In competent hands (i.e. not the hands of director Shawn Levy), a film like Cheaper by the Dozen would be a perfectly fine and entertaining comedy, if still incredibly predictable. But, an insurmountable problem (for me) arises when you realise early on that the children, young and old, are a bunch of detestable, selfish, little shits.
The obnoxious brood of self-centred children don’t do a damn thing to help Tom weather the storm (a storm they create, mind you), even though many of the kids are old enough to know better and they can clearly see the family unit is in disarray. And the reason for the kids to act like little arseholes? It’s supposed to be funny. Hahahaha…
Also not helping is the way sub-plots are treated like disliked toys at Christmas time – held up happily in the family snaps but quickly smashed to smithereens against the lumpy head of the retarded cousin once the parents have gone back to getting pissed on home-made wine.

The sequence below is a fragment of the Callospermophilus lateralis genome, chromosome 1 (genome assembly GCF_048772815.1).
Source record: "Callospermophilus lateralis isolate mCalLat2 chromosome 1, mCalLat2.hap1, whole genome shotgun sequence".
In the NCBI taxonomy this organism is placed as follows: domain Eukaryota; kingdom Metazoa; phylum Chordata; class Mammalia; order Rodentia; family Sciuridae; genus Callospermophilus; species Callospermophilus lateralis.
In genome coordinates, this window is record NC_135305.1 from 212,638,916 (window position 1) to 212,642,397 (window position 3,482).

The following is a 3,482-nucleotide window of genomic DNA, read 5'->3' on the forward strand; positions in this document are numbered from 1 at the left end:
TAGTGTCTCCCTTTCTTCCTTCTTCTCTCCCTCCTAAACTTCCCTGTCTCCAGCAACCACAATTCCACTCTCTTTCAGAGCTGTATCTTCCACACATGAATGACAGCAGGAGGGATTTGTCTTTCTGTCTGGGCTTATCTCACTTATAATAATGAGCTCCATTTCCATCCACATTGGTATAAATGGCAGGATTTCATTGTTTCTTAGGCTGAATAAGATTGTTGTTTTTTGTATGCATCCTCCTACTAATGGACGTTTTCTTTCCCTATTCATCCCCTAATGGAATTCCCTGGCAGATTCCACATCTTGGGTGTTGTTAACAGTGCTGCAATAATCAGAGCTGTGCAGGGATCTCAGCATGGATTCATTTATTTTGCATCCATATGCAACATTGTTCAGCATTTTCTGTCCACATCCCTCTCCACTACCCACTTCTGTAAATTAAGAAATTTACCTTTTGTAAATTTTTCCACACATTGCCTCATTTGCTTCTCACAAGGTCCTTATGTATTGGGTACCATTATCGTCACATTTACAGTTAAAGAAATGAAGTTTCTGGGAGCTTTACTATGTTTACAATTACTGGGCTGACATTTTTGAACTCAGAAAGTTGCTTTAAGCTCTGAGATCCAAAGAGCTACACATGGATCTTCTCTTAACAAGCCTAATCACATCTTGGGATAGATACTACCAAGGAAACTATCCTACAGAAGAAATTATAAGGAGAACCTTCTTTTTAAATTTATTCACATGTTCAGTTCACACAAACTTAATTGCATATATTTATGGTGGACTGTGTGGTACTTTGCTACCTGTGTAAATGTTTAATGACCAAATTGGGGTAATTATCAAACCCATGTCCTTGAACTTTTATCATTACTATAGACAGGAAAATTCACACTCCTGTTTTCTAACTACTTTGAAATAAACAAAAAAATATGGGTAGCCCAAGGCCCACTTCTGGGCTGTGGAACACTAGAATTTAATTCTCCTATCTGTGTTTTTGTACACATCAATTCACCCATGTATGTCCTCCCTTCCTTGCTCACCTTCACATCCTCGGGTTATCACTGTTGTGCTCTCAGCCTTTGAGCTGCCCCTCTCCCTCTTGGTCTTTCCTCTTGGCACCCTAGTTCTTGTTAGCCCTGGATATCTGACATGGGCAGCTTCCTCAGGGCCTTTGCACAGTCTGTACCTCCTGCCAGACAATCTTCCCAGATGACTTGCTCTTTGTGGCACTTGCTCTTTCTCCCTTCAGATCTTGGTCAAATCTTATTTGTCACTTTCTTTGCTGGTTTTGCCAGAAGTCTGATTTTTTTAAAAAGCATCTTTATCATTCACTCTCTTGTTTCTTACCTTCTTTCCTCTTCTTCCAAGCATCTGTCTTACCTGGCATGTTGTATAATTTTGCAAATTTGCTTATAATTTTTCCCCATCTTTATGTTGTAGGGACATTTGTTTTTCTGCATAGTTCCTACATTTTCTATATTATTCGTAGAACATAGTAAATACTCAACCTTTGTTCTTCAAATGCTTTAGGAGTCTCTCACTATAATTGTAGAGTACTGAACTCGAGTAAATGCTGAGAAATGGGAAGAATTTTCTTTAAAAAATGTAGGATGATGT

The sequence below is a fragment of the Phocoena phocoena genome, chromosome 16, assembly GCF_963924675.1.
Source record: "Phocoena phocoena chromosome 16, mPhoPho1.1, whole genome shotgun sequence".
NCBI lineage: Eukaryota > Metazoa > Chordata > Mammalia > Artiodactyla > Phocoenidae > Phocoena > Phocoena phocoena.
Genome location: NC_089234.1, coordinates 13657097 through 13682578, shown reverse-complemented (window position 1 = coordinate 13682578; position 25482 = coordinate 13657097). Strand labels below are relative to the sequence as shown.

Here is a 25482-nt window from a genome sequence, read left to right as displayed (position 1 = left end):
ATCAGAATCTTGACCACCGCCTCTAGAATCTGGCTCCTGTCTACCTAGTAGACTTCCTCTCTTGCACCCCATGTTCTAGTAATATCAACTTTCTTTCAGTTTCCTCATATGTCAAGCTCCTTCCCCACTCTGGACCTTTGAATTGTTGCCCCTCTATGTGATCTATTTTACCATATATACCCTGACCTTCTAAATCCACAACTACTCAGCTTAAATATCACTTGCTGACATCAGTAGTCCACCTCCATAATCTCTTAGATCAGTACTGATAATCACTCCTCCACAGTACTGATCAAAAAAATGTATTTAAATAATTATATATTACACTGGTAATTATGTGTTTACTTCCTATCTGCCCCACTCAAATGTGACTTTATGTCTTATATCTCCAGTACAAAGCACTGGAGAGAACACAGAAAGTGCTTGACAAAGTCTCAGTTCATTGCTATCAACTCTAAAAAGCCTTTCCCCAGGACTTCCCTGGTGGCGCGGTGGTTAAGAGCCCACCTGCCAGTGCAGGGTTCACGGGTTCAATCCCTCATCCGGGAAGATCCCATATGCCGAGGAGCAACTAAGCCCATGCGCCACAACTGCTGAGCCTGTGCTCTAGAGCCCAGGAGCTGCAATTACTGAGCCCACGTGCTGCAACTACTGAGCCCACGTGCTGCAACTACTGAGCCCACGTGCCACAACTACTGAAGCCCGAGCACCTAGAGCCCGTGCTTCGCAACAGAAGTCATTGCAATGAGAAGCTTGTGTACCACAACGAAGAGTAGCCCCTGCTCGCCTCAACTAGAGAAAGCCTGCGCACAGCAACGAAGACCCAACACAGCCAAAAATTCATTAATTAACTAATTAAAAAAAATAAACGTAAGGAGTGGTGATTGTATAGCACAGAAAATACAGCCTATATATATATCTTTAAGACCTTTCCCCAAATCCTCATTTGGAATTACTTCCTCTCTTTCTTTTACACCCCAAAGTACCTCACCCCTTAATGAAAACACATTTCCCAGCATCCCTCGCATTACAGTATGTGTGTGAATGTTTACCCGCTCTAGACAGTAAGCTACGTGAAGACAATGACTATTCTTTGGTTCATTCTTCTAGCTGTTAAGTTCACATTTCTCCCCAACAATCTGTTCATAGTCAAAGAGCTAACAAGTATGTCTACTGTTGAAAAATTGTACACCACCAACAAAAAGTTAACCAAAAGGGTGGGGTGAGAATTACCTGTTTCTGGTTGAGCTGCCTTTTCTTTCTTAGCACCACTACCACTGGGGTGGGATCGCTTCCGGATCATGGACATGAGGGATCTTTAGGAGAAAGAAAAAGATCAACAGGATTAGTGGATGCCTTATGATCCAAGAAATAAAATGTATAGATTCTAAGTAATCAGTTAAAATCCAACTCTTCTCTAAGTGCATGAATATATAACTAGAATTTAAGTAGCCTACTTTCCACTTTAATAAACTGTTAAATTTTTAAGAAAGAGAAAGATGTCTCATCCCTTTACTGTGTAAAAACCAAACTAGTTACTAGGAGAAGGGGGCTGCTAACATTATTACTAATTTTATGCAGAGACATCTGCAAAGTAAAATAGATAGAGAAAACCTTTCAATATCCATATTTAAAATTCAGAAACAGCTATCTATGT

One subplot in particular involves the eldest son (Tom Welling of televisions Smallville) being picked on at his new school by fellow students and the sports coach. Why did the writers even bother with this? There’s no resolution, no explanation (they obviously just wanna use the well worn “new kid in school not fitting in” cliché).
But as I mentioned earlier, you don’t give a damn about his predicament, because what has he done to help his father at home, besides mope around and act all broody? F*ck him, I say. Time to grow up, Superman. You’re old enough to drive a car, you’re old enough to rent porn, so you’re old enough to help out around the house and keep your brothers and sisters in line.
But naturally, this being a multiplex friendly serving of life (and successfully so in box-office dollars, some how, beats me) there’s a wholesome wrap-up delivered with preachy treacly sweet lessons that teaches we all love one another and do what’s best for the family when push comes to shove.